Africana Studies

McKinley E. Melton

Kermit O. Paxton and Renee A. Paxton Endowed Teaching Chair & Associate Professor




Campus Box 0397


Breidenbaugh Hall
Room 314C
300 North Washington St.
Gettysburg, PA 17325-1400


BA Duke University, 2004
PhD University of Massachusetts Amherst, 2012

Academic Focus

20th and 21st Century African American Literature

McKinley E. Melton earned his PhD from the W.E.B. Du Bois Department of Afro-American Studies at the University of Massachusetts Amherst.  Prior to joining the Gettysburg College faculty, Dr. Melton was a visiting assistant professor of literature at Hampshire College from 2007-2012. He is also the recipient of a 2015 Career Enhancement Fellowship for Junior Faculty from the Woodrow Wilson National Fellowship Foundation and was a 2015-16 Postdoctoral Fellow at the Fox Center for Humanistic Inquiry at Emory University. Most recently, Dr. Melton was awarded a 2019-20 Frederick Burkhardt Fellowship by the American Council of Learned Societies, in order to support a year as scholar-in-residence at the Furious Flower Poetry Center at James Madison University.

Dr. Melton's research--including his current book project, Claiming All the World as Our Stage: Contemporary Black Poetry, Performance, and Resistance--focuses primarily on the relationship between cultural, political, and spiritual traditions and Black diasporan literary and artistic expressions.  Dr. Melton's active scholarly agenda also includes published essays on the work and writing of James Baldwin, Richard Wright, James Weldon Johnson, Zora Neale Hurston, Danez Smith, and Rev. Dr. Martin Luther King, Jr.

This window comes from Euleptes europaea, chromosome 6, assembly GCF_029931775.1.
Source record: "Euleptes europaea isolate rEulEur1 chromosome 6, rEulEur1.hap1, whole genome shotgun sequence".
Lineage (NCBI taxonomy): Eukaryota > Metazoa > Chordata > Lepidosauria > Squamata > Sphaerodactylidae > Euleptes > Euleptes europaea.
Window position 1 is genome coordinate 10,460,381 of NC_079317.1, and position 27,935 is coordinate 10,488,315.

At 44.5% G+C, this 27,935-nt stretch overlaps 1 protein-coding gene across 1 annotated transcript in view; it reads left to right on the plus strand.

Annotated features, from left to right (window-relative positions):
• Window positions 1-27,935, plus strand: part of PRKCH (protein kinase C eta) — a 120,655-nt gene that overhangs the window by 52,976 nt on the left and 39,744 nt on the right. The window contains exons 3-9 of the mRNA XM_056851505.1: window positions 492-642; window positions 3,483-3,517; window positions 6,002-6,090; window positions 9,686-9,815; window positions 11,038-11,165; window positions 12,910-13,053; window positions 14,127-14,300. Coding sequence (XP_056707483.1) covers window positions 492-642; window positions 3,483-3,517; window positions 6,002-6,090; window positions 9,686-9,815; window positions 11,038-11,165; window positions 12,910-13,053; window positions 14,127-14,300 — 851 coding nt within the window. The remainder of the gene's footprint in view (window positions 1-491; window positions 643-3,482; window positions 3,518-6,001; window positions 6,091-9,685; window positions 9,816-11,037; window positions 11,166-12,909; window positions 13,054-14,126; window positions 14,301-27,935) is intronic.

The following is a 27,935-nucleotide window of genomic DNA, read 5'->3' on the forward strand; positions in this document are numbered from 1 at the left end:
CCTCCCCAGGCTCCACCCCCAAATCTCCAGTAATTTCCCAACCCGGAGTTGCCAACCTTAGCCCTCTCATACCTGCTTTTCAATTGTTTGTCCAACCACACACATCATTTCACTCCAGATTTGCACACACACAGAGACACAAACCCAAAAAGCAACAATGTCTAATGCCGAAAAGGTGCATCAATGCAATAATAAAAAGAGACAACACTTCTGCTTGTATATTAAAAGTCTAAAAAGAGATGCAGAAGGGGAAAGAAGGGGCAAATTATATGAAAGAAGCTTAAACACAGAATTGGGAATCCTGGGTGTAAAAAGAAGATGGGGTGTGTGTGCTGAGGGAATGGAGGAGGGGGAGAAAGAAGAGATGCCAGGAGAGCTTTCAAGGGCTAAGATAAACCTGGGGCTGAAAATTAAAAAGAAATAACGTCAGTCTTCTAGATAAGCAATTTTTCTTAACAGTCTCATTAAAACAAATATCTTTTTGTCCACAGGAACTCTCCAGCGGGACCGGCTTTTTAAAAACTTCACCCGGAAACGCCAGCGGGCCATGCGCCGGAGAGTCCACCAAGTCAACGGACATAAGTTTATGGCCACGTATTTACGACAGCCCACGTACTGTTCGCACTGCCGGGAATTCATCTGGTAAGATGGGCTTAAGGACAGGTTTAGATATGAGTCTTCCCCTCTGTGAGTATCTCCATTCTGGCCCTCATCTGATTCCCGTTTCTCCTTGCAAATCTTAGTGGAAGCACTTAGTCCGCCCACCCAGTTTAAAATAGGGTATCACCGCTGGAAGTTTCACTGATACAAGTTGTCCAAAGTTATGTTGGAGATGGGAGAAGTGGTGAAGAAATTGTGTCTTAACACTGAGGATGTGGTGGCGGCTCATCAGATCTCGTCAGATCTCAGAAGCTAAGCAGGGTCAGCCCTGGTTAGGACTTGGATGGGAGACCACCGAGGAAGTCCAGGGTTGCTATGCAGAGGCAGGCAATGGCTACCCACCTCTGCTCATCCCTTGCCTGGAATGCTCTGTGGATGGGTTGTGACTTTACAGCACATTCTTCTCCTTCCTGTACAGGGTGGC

Dr. Melton's teaching focuses primarily on 20th Century African American and African diasporan literatures and his courses are designed to engage the intersections of social, political, and cultural movements as part of a critical approach to Africana literatures. Recently offered courses include:

  • AFS 130 - "Introduction to African American Studies"
  • FYS 149-3 - "Black Superheroes in American Popular Culture: From Nat Turner to Netflix"
  • ENG 250 - "Literature of the Civil Rights Movement"
  • ENG 252 - "Renaissance, Resistance, and Revolution: 20th Century African American Literature"
  • ENG 262 - "Contemporary African American Literature"
  • ENG 263 - "Voice and Visibility: African Americans and the Power of Spoken Word"
  • ENG 350 - "To Illuminate the World: James Baldwin in Fiction and Essays"
  • ENG 362 - "Blackness and the Rainbow: LGBTQ African American Literature"
  • ENG 378 - "I've Got a Testimony: Autobiography in African American Narrative"
  • ENG 403 - "The Holy Bible and African American Literature and Culture"